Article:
And “Longview” was where it all kicked in: exploiting the quiet loud quiet formula with a loping bassline and rolling drums dominating the verses and guitar explosions and drum rolls in the chorus.

It wasn’t anything new, but it sounded fucking amazing on the radio, which was where Green Day really made their mark. Radio loved their singles, and while the airplay saturation they got didn’t really translate into singles sales — they didn’t have an actual Billboard Charts hit single until “Boulevard of Broken Dreams,” it certainly translated into album sales.

But most importantly, I think, is that Green Day provided a contemporary entry into punk for a generation of kids who otherwise might have figured that it was a dying genre.

“Longview”

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8. Certain Songs #542: The Grateful Dead – “Sugar Magnolia (Paris, 1972)”

Grateful Dead Europe 72 Album: Europe ’72
Year: 1972

I saw The Grateful Dead three times in the 1980s. The first time was in February 1982 at Pauley Pavilion on the UCLA campus with Tim & Larry, though exactly why, I’m not sure, since most of my road trips around that time were to see folks that were higher in my personal pantheon, like The Who or The Kinks or Bruce Springsteen or Monty Python’s Flying Circus.

Guessing that Larry, who spent more time than anybody probably should have playing Dead music for me, had something to do with that one.

The next time was a few months later, as Tim & I saw them open the final day of the US Festival with a set that was advertised as “Breakfast with The Grateful Dead”.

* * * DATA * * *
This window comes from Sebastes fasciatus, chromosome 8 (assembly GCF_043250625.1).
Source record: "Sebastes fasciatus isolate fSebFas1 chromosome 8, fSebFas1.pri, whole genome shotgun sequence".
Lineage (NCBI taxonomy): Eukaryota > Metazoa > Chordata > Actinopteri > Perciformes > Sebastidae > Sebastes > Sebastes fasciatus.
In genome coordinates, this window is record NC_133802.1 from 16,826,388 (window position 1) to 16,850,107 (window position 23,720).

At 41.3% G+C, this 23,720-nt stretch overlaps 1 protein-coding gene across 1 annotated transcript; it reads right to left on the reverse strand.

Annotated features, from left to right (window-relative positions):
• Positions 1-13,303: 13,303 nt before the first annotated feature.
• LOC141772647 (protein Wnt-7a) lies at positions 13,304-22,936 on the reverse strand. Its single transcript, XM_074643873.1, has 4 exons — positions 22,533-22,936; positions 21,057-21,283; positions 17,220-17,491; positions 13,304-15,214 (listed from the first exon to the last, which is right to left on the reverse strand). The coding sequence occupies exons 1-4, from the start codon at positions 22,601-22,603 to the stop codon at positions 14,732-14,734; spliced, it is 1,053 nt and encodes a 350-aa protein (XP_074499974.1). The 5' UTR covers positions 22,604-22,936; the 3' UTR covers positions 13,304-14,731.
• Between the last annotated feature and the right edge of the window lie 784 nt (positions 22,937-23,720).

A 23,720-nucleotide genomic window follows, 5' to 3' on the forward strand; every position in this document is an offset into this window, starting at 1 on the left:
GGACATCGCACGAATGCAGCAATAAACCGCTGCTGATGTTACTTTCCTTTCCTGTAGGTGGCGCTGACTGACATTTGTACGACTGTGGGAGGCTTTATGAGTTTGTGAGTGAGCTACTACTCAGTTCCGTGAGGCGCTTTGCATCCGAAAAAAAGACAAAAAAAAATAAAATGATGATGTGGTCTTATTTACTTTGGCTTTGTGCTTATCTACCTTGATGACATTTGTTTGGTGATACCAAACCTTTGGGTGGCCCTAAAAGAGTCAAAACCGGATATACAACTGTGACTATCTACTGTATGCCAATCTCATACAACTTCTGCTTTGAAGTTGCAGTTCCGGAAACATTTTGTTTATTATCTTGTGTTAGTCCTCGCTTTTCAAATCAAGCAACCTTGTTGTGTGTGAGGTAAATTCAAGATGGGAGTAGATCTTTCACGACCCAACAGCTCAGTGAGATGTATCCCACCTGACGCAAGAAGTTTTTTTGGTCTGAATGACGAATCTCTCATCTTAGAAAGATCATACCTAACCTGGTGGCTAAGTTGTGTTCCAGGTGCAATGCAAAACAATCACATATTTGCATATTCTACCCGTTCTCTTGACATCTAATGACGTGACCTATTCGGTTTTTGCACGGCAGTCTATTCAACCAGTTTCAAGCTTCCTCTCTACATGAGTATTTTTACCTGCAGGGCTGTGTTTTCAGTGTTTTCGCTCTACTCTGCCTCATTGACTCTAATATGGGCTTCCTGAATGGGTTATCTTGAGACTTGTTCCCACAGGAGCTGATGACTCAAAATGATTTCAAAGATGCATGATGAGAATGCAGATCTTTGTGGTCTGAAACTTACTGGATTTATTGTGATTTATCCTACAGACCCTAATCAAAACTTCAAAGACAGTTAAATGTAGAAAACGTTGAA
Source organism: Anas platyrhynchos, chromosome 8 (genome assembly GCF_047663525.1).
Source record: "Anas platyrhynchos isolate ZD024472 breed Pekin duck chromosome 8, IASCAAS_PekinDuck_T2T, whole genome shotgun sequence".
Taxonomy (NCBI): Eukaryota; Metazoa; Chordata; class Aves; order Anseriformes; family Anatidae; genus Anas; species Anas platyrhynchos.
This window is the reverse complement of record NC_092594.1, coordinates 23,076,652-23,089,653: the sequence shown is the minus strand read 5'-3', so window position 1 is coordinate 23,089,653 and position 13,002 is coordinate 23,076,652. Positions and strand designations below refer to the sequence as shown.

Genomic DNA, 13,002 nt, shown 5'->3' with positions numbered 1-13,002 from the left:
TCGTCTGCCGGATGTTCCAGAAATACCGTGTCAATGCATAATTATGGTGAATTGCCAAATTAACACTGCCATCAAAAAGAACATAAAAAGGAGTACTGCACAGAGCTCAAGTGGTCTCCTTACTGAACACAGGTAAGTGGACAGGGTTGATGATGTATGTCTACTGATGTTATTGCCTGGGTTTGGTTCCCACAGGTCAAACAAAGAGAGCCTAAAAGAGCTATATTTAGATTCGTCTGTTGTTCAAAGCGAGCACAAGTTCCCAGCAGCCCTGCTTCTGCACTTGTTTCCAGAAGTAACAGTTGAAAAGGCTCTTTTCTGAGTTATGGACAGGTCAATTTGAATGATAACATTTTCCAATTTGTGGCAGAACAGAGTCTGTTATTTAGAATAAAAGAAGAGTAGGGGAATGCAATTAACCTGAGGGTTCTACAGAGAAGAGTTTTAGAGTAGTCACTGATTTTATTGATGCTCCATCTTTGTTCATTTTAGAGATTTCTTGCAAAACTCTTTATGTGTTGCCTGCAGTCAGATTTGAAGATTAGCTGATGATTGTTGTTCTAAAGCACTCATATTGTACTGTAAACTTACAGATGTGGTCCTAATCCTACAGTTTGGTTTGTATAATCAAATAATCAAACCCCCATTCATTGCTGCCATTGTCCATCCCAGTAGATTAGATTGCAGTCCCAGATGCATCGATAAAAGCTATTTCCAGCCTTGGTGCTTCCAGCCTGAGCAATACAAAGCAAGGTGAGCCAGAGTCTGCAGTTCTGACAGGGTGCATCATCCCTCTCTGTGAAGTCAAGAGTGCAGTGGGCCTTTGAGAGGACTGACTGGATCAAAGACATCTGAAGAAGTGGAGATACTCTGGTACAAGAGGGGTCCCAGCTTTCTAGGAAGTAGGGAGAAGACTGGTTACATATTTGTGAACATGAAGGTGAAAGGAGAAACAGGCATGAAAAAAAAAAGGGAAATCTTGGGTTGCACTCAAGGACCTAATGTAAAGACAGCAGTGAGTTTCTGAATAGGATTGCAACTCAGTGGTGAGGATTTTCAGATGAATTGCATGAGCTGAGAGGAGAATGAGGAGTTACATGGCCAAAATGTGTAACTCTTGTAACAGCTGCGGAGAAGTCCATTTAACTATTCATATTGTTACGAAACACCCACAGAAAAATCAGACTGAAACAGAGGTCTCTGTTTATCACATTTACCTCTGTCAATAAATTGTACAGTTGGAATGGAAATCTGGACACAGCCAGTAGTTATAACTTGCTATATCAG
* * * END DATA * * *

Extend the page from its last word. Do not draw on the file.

Since I spent the entire US Festival subsiding on hot dogs & Coca-Cola, I kinda wish they had actually served breakfast during their set.

In any event, both shows were totally enjoyable, even if I was immune to having my mind blown. The final time I saw them was at the Oakland County Coliseum in the summer of 1987 the dire “Dylan & The Dead” tour in 1987.

The best thing about that show was that I got a totally cool Dylan shirt (with a picture of him that was on Biograph) that almost instantly shrunk on me, so I had to give it to my brother Joseph.

None of which has anything to do with this tremendous live version of “Sugar Magnolia” from the Europe ’72 triple-live album.

On American Beauty, “Sugar Magnolia” Bob Weir continues to chant “sunshine daydream,” as the song fades out, but on this live album, that section becomes almost an entirely new song, following an absolutely crackling full-band jam where every single member is firing on all cylinders.

Jerry Garcia’s solos have always gotten the brunt of the praise (and blame) when people talk about their long improvisations, but while his solo is utterly tremendous on this version of “Sugar Magnolia”, the whole band — especially pianist Keith Godchaux — are utterly smoking.

Hell, drummer Bill Kreutzmann gets so carried away he ends up double-timing his snare and actually ends the rave-up a measure too soon, but almost instantly catches himself and ends when everybody else does, a mistake they rightly left on the album.

After the audience starts cheering at the false ending, they leap back into “Sunshine Daydream” section, which is basically a repeat of the preceding jam, but now with Donna Godchaux singing “sunshine daydream” in imperfect harmony with Bob Weir. It’s so much fun that for a few minutes I take back everything bad I’ve ever even thought about hippies.

“Sugar Magnolia (Paris ’72)”

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(It’s recommended that you listen to this on Spotify as their embed only has 200 songs.)

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9. Certain Songs #541: The Grateful Dead – “Playing in the Band (Live 1971)”